I meant to write about this yesterday, before the computer gremlins rendered our internet connection null and void, but I think there's still some worth in it today.
In his homily yesterday, Fr. Pavlik concentrated on the first reading by Isaiah. This is a particularly effective passage, with its repeated rhetorical emphasis ("I am the Lord and there is no other") and the foreshadowing of Christ's "Come to me, all of you who are weary and burdened" message (Matt. 11-28) when the Lord says, "Turn to me and be saved, all the ends of the earth! For I am God, and there is no other."
This was the focus of Fr. Pavlik's homily. The words serve at once as both reassurance and warning. For only through the Lord can we find true happiness, true peace, true life. Not from our jobs. Not from our friends or family. Not from sex or money or material goods. Those are but false gods, whispering sweet nothings in our ears, promising us the world. No, only Jesus can give us the peace and joy that we hunger for; and we will remain like children in the wilderness until we find Him.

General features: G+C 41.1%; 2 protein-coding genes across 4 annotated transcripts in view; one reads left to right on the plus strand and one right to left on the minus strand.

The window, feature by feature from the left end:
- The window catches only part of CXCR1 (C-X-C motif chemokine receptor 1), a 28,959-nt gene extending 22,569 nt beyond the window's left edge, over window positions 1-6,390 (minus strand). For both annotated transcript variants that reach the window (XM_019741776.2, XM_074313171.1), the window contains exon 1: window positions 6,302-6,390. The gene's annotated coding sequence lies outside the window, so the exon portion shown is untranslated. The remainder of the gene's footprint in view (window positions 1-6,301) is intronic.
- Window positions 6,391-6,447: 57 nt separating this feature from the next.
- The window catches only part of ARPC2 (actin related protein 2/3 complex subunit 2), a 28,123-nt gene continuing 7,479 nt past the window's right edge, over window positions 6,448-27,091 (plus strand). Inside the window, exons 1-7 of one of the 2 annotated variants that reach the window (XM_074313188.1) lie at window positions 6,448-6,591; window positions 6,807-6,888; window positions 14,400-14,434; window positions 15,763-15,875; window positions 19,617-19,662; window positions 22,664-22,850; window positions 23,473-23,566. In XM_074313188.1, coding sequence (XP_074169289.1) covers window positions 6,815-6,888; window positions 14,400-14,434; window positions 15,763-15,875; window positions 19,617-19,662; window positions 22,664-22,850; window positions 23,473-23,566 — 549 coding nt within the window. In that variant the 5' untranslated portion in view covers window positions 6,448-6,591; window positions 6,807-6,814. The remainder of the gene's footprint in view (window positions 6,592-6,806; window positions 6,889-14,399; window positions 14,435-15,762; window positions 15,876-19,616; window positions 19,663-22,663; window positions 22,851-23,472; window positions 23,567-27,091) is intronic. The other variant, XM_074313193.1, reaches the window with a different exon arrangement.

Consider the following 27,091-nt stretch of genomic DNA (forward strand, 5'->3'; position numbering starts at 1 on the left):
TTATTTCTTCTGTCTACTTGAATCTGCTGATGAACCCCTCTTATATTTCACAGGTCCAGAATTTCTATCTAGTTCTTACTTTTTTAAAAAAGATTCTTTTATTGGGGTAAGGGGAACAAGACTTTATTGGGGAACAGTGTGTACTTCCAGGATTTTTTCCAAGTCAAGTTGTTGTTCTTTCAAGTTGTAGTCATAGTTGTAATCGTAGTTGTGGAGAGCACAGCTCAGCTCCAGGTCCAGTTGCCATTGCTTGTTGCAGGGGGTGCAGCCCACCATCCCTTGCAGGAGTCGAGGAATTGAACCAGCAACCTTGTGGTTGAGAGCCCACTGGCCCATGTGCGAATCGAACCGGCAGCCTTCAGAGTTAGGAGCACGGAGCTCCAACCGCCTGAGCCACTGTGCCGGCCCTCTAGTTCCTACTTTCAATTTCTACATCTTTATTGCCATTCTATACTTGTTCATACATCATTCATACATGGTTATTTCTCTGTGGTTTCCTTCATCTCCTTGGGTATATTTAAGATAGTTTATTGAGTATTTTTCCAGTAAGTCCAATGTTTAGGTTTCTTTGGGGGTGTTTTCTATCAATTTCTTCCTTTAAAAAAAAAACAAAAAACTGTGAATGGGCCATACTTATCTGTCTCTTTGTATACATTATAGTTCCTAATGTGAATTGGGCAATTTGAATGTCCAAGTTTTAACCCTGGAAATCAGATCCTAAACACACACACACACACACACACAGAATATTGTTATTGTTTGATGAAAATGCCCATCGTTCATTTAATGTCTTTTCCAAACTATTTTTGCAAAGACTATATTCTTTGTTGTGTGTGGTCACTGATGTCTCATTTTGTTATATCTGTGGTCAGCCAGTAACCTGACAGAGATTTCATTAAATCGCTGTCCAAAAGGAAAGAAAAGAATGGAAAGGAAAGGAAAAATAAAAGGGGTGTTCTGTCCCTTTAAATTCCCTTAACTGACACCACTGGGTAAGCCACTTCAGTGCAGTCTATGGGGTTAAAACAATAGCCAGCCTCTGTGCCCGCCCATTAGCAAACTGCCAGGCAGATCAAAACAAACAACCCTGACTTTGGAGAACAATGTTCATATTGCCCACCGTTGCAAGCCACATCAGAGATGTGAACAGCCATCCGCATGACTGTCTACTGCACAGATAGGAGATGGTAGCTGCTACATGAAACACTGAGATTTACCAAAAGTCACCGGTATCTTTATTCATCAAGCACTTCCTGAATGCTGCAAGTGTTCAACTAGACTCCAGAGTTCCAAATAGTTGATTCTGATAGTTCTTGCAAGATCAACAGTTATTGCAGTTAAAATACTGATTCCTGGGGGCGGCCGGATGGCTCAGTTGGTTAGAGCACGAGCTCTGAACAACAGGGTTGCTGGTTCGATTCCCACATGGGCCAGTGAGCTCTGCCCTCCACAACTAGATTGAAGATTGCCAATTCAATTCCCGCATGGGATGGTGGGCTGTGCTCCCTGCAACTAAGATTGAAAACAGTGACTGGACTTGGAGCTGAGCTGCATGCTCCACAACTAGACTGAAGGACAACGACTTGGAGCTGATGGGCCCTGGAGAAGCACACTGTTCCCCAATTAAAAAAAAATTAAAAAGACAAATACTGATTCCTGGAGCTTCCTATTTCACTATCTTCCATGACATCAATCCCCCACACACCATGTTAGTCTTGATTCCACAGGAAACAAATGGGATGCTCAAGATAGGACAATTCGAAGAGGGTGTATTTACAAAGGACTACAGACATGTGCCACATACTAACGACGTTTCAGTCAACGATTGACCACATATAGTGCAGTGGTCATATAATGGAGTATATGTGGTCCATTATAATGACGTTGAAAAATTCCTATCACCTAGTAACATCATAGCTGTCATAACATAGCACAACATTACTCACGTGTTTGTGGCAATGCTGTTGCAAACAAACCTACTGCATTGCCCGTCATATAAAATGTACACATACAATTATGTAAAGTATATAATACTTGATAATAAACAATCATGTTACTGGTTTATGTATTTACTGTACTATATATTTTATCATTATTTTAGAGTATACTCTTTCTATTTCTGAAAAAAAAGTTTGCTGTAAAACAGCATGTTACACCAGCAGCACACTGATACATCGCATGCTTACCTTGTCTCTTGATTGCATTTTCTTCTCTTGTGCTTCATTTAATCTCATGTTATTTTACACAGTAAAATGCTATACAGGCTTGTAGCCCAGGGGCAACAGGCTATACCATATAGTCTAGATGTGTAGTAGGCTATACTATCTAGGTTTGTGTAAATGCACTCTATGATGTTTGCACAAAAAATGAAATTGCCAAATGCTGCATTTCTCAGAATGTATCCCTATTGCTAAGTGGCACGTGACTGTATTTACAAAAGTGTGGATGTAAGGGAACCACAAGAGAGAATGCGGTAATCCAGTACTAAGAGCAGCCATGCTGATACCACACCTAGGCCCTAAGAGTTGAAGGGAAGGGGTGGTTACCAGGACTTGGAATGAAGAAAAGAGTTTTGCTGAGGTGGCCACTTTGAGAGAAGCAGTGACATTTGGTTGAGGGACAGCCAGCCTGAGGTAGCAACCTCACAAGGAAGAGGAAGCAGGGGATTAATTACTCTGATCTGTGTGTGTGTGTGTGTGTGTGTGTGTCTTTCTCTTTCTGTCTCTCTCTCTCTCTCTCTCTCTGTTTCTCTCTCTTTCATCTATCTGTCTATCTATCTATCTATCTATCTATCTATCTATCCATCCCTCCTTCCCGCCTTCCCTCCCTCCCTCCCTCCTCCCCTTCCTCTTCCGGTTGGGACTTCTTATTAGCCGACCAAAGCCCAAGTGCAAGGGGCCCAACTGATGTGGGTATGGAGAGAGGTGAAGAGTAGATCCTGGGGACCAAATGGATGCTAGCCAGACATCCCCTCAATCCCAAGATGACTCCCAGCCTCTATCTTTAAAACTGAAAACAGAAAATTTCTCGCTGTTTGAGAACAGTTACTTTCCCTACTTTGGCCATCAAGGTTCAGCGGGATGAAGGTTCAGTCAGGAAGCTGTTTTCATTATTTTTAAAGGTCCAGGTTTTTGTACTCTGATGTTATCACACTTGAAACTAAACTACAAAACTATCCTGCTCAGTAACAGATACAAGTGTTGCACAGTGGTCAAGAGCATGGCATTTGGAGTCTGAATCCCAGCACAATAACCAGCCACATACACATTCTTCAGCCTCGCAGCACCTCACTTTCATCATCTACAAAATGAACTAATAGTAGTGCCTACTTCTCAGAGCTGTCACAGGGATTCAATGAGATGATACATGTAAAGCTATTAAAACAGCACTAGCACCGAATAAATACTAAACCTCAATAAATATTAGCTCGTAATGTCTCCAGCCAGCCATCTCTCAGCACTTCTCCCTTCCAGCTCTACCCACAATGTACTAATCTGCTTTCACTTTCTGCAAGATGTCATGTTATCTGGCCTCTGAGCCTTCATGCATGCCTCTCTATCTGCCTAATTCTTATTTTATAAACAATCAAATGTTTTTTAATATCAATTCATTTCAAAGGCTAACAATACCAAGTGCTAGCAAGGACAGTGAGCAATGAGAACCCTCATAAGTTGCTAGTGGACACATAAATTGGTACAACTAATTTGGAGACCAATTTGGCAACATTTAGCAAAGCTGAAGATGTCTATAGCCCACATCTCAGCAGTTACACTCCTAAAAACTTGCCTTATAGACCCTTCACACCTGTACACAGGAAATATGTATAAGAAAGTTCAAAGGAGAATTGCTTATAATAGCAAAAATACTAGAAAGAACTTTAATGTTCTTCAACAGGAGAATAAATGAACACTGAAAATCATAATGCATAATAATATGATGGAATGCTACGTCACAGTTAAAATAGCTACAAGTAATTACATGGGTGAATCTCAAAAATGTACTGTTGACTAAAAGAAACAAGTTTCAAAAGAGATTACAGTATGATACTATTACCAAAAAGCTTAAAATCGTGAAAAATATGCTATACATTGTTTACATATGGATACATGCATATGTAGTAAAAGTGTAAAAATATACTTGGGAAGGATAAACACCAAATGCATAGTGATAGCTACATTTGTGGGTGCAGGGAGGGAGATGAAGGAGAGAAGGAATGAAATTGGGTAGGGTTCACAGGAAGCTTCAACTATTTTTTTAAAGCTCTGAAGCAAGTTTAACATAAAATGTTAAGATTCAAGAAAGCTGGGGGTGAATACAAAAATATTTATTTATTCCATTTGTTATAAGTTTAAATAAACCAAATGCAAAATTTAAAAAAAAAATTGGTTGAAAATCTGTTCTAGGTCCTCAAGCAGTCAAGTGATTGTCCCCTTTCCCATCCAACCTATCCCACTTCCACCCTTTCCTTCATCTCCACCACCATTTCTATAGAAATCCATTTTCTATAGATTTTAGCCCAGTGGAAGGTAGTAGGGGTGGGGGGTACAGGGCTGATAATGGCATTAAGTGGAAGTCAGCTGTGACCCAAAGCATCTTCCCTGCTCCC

"Turn to me and be saved," our Lord promises us, and it is a promise we can depend on. It was because of this that He created the world, it was because of this that He became man, it was because of this that He died on the Cross for our sins and rose from the dead on the third day. "Turn to me and be saved," He says, and in those words we feel the love and care He has for us. In those words is the source of our hope and our salvation. And why shouldn't we take comfort from them?
After all, He is God, and there is no other.